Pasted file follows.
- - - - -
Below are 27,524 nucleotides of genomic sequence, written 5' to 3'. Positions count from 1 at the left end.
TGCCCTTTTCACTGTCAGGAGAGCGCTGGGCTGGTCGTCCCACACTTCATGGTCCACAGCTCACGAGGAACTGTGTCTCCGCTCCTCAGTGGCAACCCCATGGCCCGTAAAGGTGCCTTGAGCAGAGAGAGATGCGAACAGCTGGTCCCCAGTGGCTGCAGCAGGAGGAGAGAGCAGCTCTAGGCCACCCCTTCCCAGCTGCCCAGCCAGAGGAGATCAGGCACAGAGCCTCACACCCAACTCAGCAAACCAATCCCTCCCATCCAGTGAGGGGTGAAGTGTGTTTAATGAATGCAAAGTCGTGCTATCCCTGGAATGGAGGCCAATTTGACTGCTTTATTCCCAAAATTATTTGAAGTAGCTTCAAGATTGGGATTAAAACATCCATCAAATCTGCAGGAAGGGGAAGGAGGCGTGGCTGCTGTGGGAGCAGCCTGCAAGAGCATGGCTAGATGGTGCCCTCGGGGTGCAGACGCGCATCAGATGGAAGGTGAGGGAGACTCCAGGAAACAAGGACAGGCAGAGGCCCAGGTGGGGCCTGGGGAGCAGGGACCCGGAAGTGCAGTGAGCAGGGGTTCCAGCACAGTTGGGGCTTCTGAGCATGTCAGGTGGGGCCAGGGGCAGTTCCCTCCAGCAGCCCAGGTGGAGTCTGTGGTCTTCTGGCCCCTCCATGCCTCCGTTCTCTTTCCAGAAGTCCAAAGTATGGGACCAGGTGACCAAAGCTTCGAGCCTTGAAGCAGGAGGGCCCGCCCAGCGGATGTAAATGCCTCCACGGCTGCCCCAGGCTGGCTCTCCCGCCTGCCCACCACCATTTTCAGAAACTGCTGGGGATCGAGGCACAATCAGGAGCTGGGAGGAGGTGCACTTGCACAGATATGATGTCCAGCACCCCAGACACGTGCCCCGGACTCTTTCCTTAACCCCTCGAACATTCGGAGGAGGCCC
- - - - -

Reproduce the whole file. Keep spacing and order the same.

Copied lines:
Below are 27,524 nucleotides of genomic sequence, written 5' to 3'. Positions count from 1 at the left end.
TGCCCTTTTCACTGTCAGGAGAGCGCTGGGCTGGTCGTCCCACACTTCATGGTCCACAGCTCACGAGGAACTGTGTCTCCGCTCCTCAGTGGCAACCCCATGGCCCGTAAAGGTGCCTTGAGCAGAGAGAGATGCGAACAGCTGGTCCCCAGTGGCTGCAGCAGGAGGAGAGAGCAGCTCTAGGCCACCCCTTCCCAGCTGCCCAGCCAGAGGAGATCAGGCACAGAGCCTCACACCCAACTCAGCAAACCAATCCCTCCCATCCAGTGAGGGGTGAAGTGTGTTTAATGAATGCAAAGTCGTGCTATCCCTGGAATGGAGGCCAATTTGACTGCTTTATTCCCAAAATTATTTGAAGTAGCTTCAAGATTGGGATTAAAACATCCATCAAATCTGCAGGAAGGGGAAGGAGGCGTGGCTGCTGTGGGAGCAGCCTGCAAGAGCATGGCTAGATGGTGCCCTCGGGGTGCAGACGCGCATCAGATGGAAGGTGAGGGAGACTCCAGGAAACAAGGACAGGCAGAGGCCCAGGTGGGGCCTGGGGAGCAGGGACCCGGAAGTGCAGTGAGCAGGGGTTCCAGCACAGTTGGGGCTTCTGAGCATGTCAGGTGGGGCCAGGGGCAGTTCCCTCCAGCAGCCCAGGTGGAGTCTGTGGTCTTCTGGCCCCTCCATGCCTCCGTTCTCTTTCCAGAAGTCCAAAGTATGGGACCAGGTGACCAAAGCTTCGAGCCTTGAAGCAGGAGGGCCCGCCCAGCGGATGTAAATGCCTCCACGGCTGCCCCAGGCTGGCTCTCCCGCCTGCCCACCACCATTTTCAGAAACTGCTGGGGATCGAGGCACAATCAGGAGCTGGGAGGAGGTGCACTTGCACAGATATGATGTCCAGCACCCCAGACACGTGCCCCGGACTCTTTCCTTAACCCCTCGAACATTCGGAGGAGGCCC